The output of the amplifier 354 may be connected through a capacitor 364 to the base of a transistor 366, employed in a gain adjusting stage. The base of the transistor 366 is biased by a potentiometer 368 connected between ground and a voltage source, such as +5 volts, the base being connected to the slider of the potentiometer. A gain adjusting variable resistor 370 is connected between the emitter of the transistor 366 and ground. The collector is connected through a load resistor 372 to a voltage source, such as +5 volts.

The output of the transistor 366 is taken from the collector, which is connected through a coupling capacitor 374 to the base of a transistor 376, which is employed as an inversion stage. The base is connected to the slider of a biasing potentiometer 378 which is connected between positive and negative voltage sources, such as +4 and -4 volts. The collector of the transistor 376 is connected through a load resistor 380 to a voltage source, such as -5 volts. The emitter is connected through a resistor 382 to a voltage source, such as -4 volts. The output of the transistor 376 is supplied through a resistor 384 to the output line 340, which, as previously described, is connected to the switch 330b. The switch 330b is adapted to connect the output line 340 to the input line 336 of the linear video amplifier 338.

It will be understood that the construction of the video amplifier 338 may be varied. In this case, the input line 336 is connected to the base of a transistor 386 having an emitter resistor 388 connected to ground, and a collector resistor 390 connected to a voltage source, such as +5 volts. The base is connected to the slider of a biasing potentiometer 392, connected in series with resistors 394 and 396 between +5 volts and ground. The output of the transistor 386 is taken from the collector and is supplied through a resistor 398 to the base of a transistor 400, having an emitter resistor 402 connected to ground, and a collector resistor 404 connected to +5 volts. The base of the transistor 400 is connected to the slider of a biasing potentiometer 406, connected in series with a resistor 408 between +5 volts and ground.

In FIG. 17, a video switching transistor 410 is also provided, having its emitter connected to the emitter of the transistor 400. A resistor 412 is connected between the collector of the transistor 410 and a voltage source, such as +5 volts.

The base of the switching transistor 410 is connected to the signal line 256 extending from FIG. 16. It will be recalled that the line 256 is supplied with a timed pulse, derived from the monostable 246, and extending for the duration of the writing interval on the first storage tube 96. This pulse may have a duration of about six TV frames, for example. When the pulse is received, the switching transistor 410 is essentially nonconductive, while the transistor 400 is conductive. When the pulse is not received, the switching transistor 410 is conductive, so as to render the transistor 400 nonconductive. In this way, the video signals are switched off, so that they do not reach the input to the first storage tube 96.

The output from the transistor 400 is taken from the collector, which is connected directly to the base of a transistor 414 having an emitter potentiometer 416 connected between the emitter and ground. In this case, the collector is connected directly to the voltage source, such as +5 volts.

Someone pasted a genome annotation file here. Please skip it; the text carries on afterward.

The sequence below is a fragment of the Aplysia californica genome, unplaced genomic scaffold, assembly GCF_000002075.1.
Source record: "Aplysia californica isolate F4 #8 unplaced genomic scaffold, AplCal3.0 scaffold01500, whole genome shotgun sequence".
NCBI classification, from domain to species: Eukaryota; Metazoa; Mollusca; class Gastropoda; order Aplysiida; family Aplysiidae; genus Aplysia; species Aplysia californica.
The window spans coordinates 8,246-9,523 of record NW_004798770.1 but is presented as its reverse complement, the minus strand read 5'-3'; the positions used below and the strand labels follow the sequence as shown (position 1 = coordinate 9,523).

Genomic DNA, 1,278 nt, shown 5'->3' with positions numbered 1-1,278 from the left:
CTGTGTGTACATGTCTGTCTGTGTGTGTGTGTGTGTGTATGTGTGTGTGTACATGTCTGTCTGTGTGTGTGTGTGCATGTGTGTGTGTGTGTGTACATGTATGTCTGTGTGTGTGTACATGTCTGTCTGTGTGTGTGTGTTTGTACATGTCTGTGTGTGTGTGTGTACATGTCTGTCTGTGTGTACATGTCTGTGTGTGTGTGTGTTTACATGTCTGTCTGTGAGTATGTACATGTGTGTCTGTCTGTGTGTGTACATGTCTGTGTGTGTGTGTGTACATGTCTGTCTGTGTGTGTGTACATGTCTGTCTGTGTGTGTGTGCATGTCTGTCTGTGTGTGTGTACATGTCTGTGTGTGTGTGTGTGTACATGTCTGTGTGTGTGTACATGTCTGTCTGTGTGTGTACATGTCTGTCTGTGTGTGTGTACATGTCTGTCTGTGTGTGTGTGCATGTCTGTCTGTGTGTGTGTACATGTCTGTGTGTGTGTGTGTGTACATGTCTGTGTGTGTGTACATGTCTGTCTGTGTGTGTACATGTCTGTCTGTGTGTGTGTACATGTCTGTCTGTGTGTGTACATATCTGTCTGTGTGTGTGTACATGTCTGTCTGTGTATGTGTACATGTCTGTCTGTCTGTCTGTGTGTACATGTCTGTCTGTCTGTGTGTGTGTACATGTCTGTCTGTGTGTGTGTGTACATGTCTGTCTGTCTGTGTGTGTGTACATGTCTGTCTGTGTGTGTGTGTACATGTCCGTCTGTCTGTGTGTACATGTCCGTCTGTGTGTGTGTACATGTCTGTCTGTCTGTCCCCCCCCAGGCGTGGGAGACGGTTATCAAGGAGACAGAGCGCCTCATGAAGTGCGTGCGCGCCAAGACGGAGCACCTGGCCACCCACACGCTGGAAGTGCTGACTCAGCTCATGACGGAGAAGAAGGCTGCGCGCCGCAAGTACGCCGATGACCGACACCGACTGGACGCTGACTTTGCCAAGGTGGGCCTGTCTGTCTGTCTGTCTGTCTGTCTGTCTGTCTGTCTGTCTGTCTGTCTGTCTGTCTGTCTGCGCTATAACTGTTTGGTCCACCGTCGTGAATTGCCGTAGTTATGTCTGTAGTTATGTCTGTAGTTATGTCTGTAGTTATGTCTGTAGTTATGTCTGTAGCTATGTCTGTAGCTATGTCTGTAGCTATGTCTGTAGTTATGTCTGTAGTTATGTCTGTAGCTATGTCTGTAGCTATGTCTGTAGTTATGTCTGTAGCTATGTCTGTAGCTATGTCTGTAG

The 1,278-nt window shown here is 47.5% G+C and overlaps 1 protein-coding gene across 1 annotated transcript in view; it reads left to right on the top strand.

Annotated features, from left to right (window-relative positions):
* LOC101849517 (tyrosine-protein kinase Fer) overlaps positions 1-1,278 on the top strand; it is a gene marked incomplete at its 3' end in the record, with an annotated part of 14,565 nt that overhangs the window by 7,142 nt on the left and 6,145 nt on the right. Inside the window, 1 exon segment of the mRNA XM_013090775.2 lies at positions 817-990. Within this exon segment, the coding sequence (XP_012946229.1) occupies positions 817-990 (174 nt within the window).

The potentiometer 416 acts as a variable gain control, having its slider connected through a resistor 418 to the base of a transistor 420. The emitter of the transistor 420 is connected through a resistor 422 to ground, while the collector is connected directly to a voltage source, such as +5 volts. The base of the transistor 420 is also connected through a variable resistor 424 and a fixed resistor 426 to the output line 270, which extends from FIG. 16. It will be recalled that the line 270 is supplied with a pulse derived from the monostable 246 and having a duration corresponding to the entire writing interval of the first storage tube 96, generally about six TV frames. The switching action afforded by this pulse allows video signals to appear on the cathode of the first storage tube 96 for the length of the pulse. In the absence of the pulse, the cathode of the storage tube 96 is at a resting "off" dc level.

The circuit of FIG. 17 preferably includes another switching transistor 428 having its emitter connected to a power source, such as +5 volts. In this case, the collector is connected through a potentiometer 430 to ground. The slider of the potentiometer is connected to the base of the transistor 420. The base of the transistor 428 is connected through a resistor 432 and a selector switch 434 to the control line 192 extending from FIG. 16. It will be recalled that the control line 192 is connected to the Q output of the JK flip-flop 186. It will be recalled that this output is supplied with a pulse during the use of every other filter. When the switch 434 is on, this pulse is transmitted to the base of the transistor 428, and then to the base of the transistor 420, where the pulse causes the cathode dc level on the first storage tube 96 to shift slightly on alternate filters. It has been found that this shifting produces improved images. When the switch 434 is off, the base of the transistor 428 is connected to ground through the resistor 432. Another resistor 438 is connected between the base and the emitter to afford a biasing action.